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I had a homework due yesterday with this problem.

The TA did the problem last week in discussion but I didn't understand it.

She pulled out a $7k$ almost immediately, and I have no idea from where.

It was like, it wasn't prime if $2^{3n}-1$ was 7 times some constant. I understand that that would make $2^{3n}-1$ not prime, but I don't understand how she just used "7".

Where did she get that from? I was thinking, maybe it was like $2^3 \cdot 2^n-1$... which is $8 \cdot 2^n-1$... but you can't just do $8-1$. How?

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Remember that $a^m - b^m = (a - b)(a^{m - 1} + a^{m - 2}b + \cdots + ab^{m - 2} + b^{m -1})$. Here $m$ should probably be $n + 1$. What are $a$ and $b$? –  Dylan Moreland Feb 11 '12 at 19:04
Hint: $7$ divides $8^n-1$ for the same reason $10$ divides $11^n - 1$, i.e. by casting nines (here sevens) or the Factor Theorem, or modular arithmetic, etc. –  Math Gems Feb 11 '12 at 19:17
Thank you all, I believe I understand it now :) –  user13327 Feb 11 '12 at 22:26

6 Answers 6

up vote 2 down vote accepted

I’m sure that she used the following factorization

$$\begin{align*} 2^{3n}-1&=(2^3)^n-1\\ &=8^n-1^n\\ &=(8-1)(8^{n-1}\cdot 1^0+8^{n-2}\cdot 1^1+\dots+8^2\cdot 1^{n-3}+8^1\cdot 1^{n-2}+8^0\cdot 1^{n-1}\\ &=7(8^{n-1}+8^{n-2}+\dots+8^2+8+1)\\ &=7\sum_{k=0}^{n-1}8^k\;, \end{align*}$$

which as Dylan Moreland pointed out is a special case of $$\begin{align*}a^n-b^n&=(a-b)(a^{n-1}b^0+a^{n-1}b^1+\dots+a^1b^{n-2}+a^0b^{n-1})\\ &=(a-b)\sum_{k=0}^{n-1}a^kb^{n-1-k}\end{align*}\;.$$

This is really just the formula for the sum of a finite geometric series in disguise:

$$\begin{align*} \sum_{k=0}^{n-1}a^kb^{n-1-k}&=b^{n-1}\sum_{k=0}^{n-1}\left(\frac{a}b\right)^k\\ &=b^{n-1}\frac{\left(\frac{a}b\right)^n-1}{\frac{a}b-1}\\ &=\frac{\frac{a^n}b-b^{n-1}}{\frac{a-b}b}\\ &=\frac{a^n-b^n}{a-b}\;, \end{align*}$$

and multiplying through by $a-b$ yields the factorization formula.

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I think I understand now. She was wrapping all of the remaining stuff as "k" Thank you very much! –  user13327 Feb 11 '12 at 22:26

We know that $$8\equiv 1 {\rm mod}\, 7.$$ The properties of modular arithmetic tell you that if you have a nonnegative integer $n$, $$8^n\equiv 1^n\, {\rm mod}\, 7.$$ consequently we have for any nonnegative integer, $$8^n\equiv 1 {\rm mod}\, 7, \qquad n\ge 0.$$

EDIT: I can add an even easier induction argument. We know that $7| 8^0 - 1$. Now assume that $8^n = 7Q + 1$, where $Q$ is a nonnegative integer. Then $$8^{n+1} = 8\cdot 8^n = 8(7Q + 1) = 7(8Q + 1) + 1.$$ Since $8Q + 1$ is an integer, we have established our claim.

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I'm sorry for being so dense, but I don't see how 8≡1mod7. Wouldn't 1 mod 7 be what's remaining after you have clean divisions of 7, which is 1? Maybe I'm not understanding how mod works. I thought I did... –  user13327 Feb 11 '12 at 22:22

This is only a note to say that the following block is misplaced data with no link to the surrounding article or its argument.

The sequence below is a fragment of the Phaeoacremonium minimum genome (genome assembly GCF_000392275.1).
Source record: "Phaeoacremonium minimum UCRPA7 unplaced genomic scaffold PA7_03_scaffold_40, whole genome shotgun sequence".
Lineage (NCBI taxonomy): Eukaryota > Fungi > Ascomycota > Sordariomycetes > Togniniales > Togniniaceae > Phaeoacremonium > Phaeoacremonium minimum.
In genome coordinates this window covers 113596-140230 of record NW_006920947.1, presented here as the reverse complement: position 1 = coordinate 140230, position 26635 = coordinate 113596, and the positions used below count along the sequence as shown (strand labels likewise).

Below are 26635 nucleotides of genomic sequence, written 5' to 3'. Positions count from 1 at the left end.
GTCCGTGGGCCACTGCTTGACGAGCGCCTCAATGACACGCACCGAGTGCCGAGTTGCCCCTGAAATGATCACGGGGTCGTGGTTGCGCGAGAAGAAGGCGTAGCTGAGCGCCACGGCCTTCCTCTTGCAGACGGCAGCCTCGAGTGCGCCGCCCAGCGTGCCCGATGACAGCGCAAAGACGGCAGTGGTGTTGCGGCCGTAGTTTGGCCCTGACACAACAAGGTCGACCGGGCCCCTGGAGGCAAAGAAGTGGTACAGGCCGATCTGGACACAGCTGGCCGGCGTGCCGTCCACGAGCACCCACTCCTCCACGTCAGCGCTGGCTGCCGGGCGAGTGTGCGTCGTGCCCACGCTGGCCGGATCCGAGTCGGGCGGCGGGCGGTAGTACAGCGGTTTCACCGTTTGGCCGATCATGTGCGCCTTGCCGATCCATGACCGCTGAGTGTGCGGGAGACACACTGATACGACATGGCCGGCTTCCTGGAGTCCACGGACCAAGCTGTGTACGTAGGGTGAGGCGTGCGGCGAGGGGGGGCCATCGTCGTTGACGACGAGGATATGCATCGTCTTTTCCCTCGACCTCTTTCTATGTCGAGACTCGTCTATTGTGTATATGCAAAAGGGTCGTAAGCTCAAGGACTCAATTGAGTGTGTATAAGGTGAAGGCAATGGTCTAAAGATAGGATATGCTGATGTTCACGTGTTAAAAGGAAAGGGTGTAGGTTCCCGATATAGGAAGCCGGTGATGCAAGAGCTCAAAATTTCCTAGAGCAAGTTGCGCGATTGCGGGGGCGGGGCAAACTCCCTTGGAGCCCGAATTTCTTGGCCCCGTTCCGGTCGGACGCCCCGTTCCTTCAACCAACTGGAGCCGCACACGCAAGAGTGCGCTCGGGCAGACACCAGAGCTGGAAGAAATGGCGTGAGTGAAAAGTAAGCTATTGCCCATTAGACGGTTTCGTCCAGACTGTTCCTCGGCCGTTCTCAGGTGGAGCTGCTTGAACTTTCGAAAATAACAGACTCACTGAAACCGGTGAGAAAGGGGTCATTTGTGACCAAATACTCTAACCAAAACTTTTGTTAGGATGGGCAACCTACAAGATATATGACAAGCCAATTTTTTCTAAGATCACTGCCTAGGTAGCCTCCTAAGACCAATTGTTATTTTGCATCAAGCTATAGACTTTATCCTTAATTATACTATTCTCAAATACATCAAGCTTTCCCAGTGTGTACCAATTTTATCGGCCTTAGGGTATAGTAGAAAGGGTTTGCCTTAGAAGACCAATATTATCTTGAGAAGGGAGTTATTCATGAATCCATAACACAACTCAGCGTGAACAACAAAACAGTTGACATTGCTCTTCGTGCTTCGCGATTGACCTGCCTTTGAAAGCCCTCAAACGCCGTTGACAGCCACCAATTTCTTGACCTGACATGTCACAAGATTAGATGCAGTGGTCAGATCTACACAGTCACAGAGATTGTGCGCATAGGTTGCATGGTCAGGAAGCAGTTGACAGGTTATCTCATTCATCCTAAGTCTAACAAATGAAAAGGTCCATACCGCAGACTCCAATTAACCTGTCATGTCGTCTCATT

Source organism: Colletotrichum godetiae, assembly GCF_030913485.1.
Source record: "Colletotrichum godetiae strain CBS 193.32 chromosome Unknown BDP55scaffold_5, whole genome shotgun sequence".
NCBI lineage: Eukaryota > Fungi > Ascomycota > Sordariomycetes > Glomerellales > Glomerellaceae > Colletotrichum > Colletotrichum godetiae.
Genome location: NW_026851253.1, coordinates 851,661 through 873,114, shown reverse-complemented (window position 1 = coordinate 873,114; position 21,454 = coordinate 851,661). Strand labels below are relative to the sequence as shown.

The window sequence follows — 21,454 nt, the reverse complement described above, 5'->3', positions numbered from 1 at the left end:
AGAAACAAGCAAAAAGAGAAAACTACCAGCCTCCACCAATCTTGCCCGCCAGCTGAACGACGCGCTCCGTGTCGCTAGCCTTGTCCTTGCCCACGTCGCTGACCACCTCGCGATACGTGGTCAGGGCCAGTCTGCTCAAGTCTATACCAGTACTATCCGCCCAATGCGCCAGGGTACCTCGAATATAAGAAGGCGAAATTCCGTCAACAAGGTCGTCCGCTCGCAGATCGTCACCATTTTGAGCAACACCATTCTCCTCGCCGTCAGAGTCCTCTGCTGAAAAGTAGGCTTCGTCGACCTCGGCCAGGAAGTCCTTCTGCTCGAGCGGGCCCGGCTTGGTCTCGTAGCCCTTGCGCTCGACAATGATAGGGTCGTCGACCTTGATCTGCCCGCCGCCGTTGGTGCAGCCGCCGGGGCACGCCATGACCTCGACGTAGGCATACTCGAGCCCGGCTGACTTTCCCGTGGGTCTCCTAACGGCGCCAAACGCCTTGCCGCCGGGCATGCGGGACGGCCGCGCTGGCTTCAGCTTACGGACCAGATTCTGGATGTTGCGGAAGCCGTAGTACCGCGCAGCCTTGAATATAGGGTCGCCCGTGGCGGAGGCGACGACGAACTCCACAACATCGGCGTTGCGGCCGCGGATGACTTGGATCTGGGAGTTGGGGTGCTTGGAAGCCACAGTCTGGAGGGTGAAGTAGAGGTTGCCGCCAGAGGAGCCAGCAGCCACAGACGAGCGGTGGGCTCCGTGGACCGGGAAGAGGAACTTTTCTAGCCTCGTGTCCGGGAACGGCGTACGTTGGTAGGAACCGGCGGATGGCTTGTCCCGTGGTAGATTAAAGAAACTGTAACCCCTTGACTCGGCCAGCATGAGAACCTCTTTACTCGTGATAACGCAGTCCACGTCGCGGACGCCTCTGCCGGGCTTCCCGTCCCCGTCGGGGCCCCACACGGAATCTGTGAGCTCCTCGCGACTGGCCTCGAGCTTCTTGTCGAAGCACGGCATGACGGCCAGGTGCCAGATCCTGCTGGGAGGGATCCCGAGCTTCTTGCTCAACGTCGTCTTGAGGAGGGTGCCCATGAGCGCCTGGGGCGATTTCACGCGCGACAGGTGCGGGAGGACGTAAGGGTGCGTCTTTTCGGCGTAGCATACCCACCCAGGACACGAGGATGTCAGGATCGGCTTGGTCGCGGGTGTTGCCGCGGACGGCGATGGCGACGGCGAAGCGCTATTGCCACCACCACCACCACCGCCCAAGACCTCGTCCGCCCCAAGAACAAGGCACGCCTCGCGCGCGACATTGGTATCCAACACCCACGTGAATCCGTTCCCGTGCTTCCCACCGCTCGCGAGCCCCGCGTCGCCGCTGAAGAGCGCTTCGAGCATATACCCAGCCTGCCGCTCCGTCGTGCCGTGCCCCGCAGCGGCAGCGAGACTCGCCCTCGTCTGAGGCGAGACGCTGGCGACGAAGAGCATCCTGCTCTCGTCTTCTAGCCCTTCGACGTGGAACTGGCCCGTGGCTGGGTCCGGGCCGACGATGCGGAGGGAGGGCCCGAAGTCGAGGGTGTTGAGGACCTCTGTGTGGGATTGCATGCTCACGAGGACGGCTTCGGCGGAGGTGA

Observe that $7| 8 - 1.$ –  ncmathsadist Feb 11 '12 at 23:53

$1.~$ $n=2 \Rightarrow 2^6-1=63$ , so it isn't prime

$2.~$ suppose that $~2^{3n}-1~$ isn't prime

$3.~$ $2^{3(n+1)}-1=2^3\cdot 2^{3n}-1=7\cdot 2^{3n}+2^{3n}-1=7\cdot 2^{3n}+(2^3)^n-1$

Note that : $a^n-1=(a-1)(a^{n-1}+a^{n-2}+\cdots +1)$ , so :

$2^{3(n+1)}-1=7\cdot 2^{3n}+(2^3-1)((2^3)^{n-1}+(2^3)^{n-2}+\cdots +1)=$

$=7\cdot(2^{3n}+(2^3)^{n-1}+(2^3)^{n-2}+\cdots +1)$ , therefore :

$2^{3(n+1)}-1~$ is a composite number , so it follows that :

$2^{3n}-1$ is composite for all $n\geq 2$

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2$^{3n}$=$(2^{3})^{n}$, not 8 times $2^{n}$. So, $2^{3n}$-1=($8^{n}$-1).

($8^{n}$-1)=($8^{n}$-$1^{n}$). Then since $a^{m}$−$b^{m}$=(a−b)($a^{m−1}$+$a^{m−2}$b+⋯+$ab^{m−2}$+$b^{m−1}$) (and (8-1)=7), the result follows.

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Oooooooooooooooooooooooohhh! Thank you! –  user13327 Feb 11 '12 at 22:24

Note that $2^{3n}$ is not $2^3\cdot2^n$ but $(2^3)^n=8^n$, hence your TA applied the polynomial identity $x^n-1=(x-1)(x^{n-1}+\cdots+x+1)$ to $x=8$, and deduced that $2^{3n}-1=7k$ with $k=x^{n-1}+\cdots+x+1$ and $x=8$.

To deduce from this that $2^{3n}-1$ is composite, one still must check that $7$ and $k$ are not trivial factors, that is, that $k\ne1$. But for every $n\geqslant2$, $k\geqslant x+1=9\gt1$, hence the proof is over.

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No mathematical induction whatsoever is needed here. –  Did Feb 11 '12 at 19:30

Suppose that we are really going to do it by induction, perhaps because a homework exercise specifies that we must. There are quite a few better ways than induction for solving this problem, most of which you will learn from the other answers. But let's do induction.

We experiment a bit. Start say at $n=1$, or even that mathematicians' favourite, $n=0$.

If $n=1$, then $2^{3n}=7$. Let $n=2$. Then $2^{3n}=63$. Note that $63$ is divisible by the primes $3$ and $7$. Let $n=3$. Then $2^{3n}-1=511$. But $511=7\times 73$. All our numbers so far are divisible by $7$. Let $n=4$. Then $2^{3n}-1=4095$. Is it divisible by $7$? The calculator says yes.

So maybe all of our numbers are divisible by $7$. Since all the numbers for $n\ge 2$ are $>7$, this will show that if $n\ge 2$, then $2^{3n}-1$ is composite. So we try to prove, by induction on $n$, that $7$ divides $2^{3n}-1$ for every positive integer $n$.

Certainly it is true at $n=1$. Suppose that we know that for a particular $k$, $2^{3k}-1$ is divisible by $7$. Can we prove that $2^{3(k+1)}-1$ is divisible by $7$?

Note that $$2^{3(k+1)}-1=(2^{3k}-1)+(2^{3(k+1)} -2^{3k}).$$

By the induction hypothesis, $2^{3k}-1$ is divisible by $7$. If we can prove that $2^{3(k+1)} -2^{3k}$ is divisible by $7$, we will be finished.

Note that $$2^{3(k+1)} -2^{3k}=2^{3k+3}-2^{3k}=2^{3k}(2^3-1)=7(2^{3k}),$$ so we are finished.

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